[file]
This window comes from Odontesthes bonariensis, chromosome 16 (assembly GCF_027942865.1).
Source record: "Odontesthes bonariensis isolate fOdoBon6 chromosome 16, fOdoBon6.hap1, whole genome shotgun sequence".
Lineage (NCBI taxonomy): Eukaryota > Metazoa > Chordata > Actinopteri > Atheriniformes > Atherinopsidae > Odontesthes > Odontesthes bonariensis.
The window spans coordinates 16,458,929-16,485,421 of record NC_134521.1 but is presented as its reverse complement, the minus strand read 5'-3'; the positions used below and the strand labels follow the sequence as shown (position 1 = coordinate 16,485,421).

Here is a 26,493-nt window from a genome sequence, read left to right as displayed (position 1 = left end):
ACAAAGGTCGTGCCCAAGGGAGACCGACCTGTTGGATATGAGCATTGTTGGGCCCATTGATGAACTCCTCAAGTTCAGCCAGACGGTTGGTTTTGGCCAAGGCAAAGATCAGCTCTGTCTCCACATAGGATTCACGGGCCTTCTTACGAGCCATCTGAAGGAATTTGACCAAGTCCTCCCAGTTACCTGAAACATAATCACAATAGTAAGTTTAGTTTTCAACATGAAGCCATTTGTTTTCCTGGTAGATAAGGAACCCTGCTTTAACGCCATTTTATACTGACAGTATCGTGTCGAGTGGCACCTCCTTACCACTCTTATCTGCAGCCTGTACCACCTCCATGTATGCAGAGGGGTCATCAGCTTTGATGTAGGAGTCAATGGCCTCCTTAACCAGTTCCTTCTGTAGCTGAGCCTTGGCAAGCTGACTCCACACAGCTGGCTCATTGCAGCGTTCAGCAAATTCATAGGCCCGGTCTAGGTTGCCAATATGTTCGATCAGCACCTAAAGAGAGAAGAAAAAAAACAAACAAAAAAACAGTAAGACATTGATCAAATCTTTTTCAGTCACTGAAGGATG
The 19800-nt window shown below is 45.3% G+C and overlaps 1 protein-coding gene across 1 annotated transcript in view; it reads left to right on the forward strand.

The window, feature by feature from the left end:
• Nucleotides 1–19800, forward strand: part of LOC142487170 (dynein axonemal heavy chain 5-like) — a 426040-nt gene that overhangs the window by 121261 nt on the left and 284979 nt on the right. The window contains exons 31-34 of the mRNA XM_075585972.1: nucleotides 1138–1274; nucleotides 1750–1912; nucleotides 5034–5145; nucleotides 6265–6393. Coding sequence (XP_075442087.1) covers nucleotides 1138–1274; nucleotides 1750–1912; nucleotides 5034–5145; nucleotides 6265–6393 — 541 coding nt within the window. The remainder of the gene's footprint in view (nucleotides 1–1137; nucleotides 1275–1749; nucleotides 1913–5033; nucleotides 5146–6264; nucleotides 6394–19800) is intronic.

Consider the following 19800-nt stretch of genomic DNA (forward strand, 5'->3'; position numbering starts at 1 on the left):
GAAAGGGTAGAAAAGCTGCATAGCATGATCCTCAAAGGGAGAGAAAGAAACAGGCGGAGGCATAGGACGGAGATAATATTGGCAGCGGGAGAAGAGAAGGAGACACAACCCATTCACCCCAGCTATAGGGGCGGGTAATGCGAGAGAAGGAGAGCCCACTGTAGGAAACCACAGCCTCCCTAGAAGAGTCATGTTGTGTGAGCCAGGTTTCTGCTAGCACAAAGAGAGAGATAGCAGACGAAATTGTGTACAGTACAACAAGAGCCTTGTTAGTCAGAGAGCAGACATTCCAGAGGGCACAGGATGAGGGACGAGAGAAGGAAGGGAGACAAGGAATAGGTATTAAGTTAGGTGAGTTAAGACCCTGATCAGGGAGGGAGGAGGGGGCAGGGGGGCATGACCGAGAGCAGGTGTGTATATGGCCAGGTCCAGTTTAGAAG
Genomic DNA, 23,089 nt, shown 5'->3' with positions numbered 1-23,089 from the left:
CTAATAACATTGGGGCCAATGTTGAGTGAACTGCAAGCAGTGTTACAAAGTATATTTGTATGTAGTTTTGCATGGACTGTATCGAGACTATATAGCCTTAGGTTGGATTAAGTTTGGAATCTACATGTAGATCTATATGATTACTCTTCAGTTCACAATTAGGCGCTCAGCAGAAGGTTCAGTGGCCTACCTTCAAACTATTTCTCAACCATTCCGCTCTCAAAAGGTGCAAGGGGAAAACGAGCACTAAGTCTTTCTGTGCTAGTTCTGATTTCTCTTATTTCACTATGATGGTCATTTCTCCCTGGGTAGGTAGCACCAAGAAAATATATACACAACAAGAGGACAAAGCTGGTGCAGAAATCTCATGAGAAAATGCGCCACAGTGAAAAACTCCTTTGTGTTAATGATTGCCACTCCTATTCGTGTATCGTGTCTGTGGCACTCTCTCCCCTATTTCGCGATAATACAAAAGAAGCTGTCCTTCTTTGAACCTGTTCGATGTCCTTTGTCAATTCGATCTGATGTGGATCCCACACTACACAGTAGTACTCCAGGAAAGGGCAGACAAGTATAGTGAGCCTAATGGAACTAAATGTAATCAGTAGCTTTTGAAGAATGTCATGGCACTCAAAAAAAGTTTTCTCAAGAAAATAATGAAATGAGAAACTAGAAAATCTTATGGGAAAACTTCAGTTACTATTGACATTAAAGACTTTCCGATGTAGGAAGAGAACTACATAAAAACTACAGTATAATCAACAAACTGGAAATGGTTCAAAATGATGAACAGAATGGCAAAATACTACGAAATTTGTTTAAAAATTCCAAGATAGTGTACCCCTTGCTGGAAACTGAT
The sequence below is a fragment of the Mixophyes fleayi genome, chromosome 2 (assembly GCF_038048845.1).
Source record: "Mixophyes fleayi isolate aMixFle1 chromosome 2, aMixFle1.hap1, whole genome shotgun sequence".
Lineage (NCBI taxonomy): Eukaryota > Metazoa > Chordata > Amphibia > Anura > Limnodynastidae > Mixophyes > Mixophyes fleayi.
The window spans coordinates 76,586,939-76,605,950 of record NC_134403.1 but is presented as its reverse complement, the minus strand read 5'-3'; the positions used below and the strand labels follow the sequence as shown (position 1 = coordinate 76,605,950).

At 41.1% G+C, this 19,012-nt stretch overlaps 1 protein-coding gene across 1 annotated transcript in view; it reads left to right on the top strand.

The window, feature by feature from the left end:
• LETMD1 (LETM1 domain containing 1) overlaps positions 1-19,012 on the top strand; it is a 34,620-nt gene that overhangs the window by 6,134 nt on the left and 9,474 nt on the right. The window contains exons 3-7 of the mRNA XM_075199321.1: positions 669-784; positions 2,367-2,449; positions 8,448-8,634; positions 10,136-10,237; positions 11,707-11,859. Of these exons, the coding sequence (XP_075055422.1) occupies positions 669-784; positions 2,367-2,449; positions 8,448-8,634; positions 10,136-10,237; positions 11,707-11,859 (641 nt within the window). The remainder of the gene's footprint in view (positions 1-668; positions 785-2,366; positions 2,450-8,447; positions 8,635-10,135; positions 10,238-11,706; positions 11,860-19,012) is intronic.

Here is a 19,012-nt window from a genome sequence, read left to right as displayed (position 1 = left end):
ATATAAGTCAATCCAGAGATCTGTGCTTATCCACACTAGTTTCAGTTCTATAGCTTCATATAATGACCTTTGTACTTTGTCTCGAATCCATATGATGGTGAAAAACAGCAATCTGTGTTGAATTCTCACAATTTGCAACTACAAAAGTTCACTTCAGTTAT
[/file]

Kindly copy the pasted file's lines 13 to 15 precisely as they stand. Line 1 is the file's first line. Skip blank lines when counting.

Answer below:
CTAATAACATTGGGGCCAATGTTGAGTGAACTGCAAGCAGTGTTACAAAGTATATTTGTATGTAGTTTTGCATGGACTGTATCGAGACTATATAGCCTTAGGTTGGATTAAGTTTGGAATCTACATGTAGATCTATATGATTACTCTTCAGTTCACAATTAGGCGCTCAGCAGAAGGTTCAGTGGCCTACCTTCAAACTATTTCTCAACCATTCCGCTCTCAAAAGGTGCAAGGGGAAAACGAGCACTAAGTCTTTCTGTGCTAGTTCTGATTTCTCTTATTTCACTATGATGGTCATTTCTCCCTGGGTAGGTAGCACCAAGAAAATATATACACAACAAGAGGACAAAGCTGGTGCAGAAATCTCATGAGAAAATGCGCCACAGTGAAAAACTCCTTTGTGTTAATGATTGCCACTCCTATTCGTGTATCGTGTCTGTGGCACTCTCTCCCCTATTTCGCGATAATACAAAAGAAGCTGTCCTTCTTTGAACCTGTTCGATGTCCTTTGTCAATTCGATCTGATGTGGATCCCACACTACACAGTAGTACTCCAGGAAAGGGCAGACAAGTATAGTGAGCCTAATGGAACTAAATGTAATCAGTAGCTTTTGAAGAATGTCATGGCACTCAAAAAAAGTTTTCTCAAGAAAATAATGAAATGAGAAACTAGAAAATCTTATGGGAAAACTTCAGTTACTATTGACATTAAAGACTTTCCGATGTAGGAAGAGAACTACATAAAAACTACAGTATAATCAACAAACTGGAAATGGTTCAAAATGATGAACAGAATGGCAAAATACTACGAAATTTGTTTAAAAATTCCAAGATAGTGTACCCCTTGCTGGAAACTGAT
The sequence below is a fragment of the Mixophyes fleayi genome, chromosome 2 (assembly GCF_038048845.1).
Source record: "Mixophyes fleayi isolate aMixFle1 chromosome 2, aMixFle1.hap1, whole genome shotgun sequence".